Thursday, January 31, 2013

Module 6 Chapter 7, Quillwork

Some samples using quillwork techniques with different materials, mounted on one of the pieces of canvas from chapter 3 painted with gesso, egg tempera and spices (still smells luscious).

I have used little offcuts of metal from earlier coursework as 'quills' in some of these - they were easy to cut and bend but I snagged my fingers on the edges; next time I will wear thimbles.  I also found it was easy to cut the stitches by accident when feeding the strips through. They make interesting patterns with the different colours on front and back.


1 Single 'quill' over 2 lines of stitching, top is tomato puree tube (heated, painted and pierced), bottom is a thin copper shim.
2 Again over two lines of stitching.  Top is single piece of raffia, bottom is a strip of copper shim and one from a drinks can (heated).
3. A single strip over one line of stitching - from a thicker piece of metal.
4. Curved line made over two rows of stitching, this time using both ends of a single strip simultaneously to make the braid (joining strips in as needed).  Strips were cut from one of the envelopes made into leathery surfaces in chapter 3, which has colour on both sides where it has soaked through.  Being crumpled and waxed made the paper strips soft so they bend well, but also made them  prone to being damaged by the threads which caused them to tear.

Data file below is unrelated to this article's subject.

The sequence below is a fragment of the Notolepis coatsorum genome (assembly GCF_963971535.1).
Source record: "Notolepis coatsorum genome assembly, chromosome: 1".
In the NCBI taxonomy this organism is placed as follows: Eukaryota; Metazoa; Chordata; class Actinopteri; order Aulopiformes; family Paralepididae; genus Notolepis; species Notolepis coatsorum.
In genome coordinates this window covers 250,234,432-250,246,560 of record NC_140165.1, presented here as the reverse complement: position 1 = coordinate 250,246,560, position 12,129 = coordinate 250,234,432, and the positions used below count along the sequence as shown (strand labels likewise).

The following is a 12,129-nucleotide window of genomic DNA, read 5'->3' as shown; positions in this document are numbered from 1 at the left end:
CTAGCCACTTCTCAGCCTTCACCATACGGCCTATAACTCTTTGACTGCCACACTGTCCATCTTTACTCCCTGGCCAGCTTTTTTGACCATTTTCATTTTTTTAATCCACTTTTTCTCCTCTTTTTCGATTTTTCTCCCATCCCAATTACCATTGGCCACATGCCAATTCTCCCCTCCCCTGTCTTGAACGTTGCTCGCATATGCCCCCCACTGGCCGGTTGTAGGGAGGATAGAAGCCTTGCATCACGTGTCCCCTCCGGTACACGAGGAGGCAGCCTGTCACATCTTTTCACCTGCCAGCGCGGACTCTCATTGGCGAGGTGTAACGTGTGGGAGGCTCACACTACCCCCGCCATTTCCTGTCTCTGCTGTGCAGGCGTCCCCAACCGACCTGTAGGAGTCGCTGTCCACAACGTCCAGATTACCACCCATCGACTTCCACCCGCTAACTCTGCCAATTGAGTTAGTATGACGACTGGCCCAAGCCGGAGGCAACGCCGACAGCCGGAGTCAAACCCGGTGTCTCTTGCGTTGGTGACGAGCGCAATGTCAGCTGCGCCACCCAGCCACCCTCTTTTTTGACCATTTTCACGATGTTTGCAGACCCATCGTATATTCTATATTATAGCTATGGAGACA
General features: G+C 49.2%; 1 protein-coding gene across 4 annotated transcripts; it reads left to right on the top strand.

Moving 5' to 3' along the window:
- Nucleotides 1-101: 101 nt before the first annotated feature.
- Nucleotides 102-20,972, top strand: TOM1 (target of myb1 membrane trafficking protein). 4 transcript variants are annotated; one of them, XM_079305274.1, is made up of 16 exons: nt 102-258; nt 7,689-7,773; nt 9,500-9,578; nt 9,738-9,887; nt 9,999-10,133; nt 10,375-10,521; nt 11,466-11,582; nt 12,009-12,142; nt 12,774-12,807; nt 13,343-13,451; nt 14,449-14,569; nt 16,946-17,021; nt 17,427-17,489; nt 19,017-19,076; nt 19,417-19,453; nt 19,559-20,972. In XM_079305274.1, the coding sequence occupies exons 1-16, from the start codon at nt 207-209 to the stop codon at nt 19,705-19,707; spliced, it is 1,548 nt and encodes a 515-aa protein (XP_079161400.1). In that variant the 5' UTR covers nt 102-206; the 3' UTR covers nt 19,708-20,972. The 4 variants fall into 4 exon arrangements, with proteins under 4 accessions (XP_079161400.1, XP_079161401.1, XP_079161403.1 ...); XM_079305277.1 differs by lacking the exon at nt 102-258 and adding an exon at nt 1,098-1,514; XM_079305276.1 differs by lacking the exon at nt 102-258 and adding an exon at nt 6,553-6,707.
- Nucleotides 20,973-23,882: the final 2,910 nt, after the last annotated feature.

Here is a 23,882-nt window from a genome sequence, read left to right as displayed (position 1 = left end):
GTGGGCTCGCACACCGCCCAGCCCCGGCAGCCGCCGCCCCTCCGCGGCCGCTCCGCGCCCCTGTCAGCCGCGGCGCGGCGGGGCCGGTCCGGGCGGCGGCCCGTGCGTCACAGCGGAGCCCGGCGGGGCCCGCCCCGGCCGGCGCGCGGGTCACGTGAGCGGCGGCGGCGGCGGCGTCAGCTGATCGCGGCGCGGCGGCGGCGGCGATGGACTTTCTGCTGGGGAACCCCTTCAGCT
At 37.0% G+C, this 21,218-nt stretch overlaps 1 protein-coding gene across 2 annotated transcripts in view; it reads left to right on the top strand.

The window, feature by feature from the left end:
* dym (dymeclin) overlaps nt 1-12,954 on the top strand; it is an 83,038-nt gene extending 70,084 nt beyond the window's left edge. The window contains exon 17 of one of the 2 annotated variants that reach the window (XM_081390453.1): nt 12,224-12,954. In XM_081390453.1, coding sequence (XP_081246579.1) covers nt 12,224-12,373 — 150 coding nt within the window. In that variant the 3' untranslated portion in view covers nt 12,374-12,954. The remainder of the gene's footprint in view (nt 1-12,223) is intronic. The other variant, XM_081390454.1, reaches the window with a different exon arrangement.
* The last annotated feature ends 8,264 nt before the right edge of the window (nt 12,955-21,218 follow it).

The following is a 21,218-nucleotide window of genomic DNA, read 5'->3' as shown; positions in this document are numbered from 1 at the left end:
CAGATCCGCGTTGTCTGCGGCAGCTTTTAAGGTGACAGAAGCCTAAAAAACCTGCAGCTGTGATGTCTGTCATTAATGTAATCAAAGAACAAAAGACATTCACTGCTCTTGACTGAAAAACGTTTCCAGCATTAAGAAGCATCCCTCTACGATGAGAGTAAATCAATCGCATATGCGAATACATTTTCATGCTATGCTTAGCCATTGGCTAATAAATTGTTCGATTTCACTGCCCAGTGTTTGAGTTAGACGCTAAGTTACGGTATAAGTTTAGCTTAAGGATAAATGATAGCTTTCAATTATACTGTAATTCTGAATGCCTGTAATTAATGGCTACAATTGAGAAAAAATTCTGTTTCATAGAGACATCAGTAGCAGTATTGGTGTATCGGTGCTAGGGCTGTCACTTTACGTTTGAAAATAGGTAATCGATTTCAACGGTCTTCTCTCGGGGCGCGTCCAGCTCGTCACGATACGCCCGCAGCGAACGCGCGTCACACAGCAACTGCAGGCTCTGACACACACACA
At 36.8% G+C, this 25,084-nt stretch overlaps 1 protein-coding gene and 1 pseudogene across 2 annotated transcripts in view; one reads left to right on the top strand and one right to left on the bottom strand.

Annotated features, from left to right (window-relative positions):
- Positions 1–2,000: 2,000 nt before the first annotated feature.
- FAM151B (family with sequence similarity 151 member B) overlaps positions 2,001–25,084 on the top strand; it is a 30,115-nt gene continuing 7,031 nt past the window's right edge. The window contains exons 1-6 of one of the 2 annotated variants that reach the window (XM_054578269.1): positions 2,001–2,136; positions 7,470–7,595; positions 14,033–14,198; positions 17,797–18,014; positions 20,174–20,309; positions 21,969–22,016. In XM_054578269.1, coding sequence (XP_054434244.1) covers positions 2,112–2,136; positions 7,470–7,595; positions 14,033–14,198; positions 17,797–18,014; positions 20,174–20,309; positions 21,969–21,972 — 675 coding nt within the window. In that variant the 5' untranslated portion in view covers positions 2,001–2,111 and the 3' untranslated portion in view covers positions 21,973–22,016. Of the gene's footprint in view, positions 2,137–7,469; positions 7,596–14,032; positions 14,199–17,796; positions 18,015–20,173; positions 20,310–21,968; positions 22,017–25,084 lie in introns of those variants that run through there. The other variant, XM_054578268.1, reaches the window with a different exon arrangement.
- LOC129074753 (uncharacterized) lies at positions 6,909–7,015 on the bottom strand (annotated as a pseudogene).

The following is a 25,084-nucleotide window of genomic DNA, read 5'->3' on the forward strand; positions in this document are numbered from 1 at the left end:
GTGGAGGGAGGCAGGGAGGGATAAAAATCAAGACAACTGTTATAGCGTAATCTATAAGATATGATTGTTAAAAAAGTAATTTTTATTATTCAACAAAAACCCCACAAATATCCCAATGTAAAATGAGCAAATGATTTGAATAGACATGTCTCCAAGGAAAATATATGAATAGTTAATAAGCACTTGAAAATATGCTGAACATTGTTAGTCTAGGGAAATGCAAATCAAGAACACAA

5. Oval shape using both ends of one strip of dyed fabric, tucking loose ends underneath to join a new piece.  This gives a slightly raised fabric motif with a clearly defined edge which I rather like - much more fun to do than turned edge applique.  I think this would very effective over some padding.

1 comment:

Heather said...

Sounds dangerous. Blood and sweat but hopefully no tears! I love the oval piece.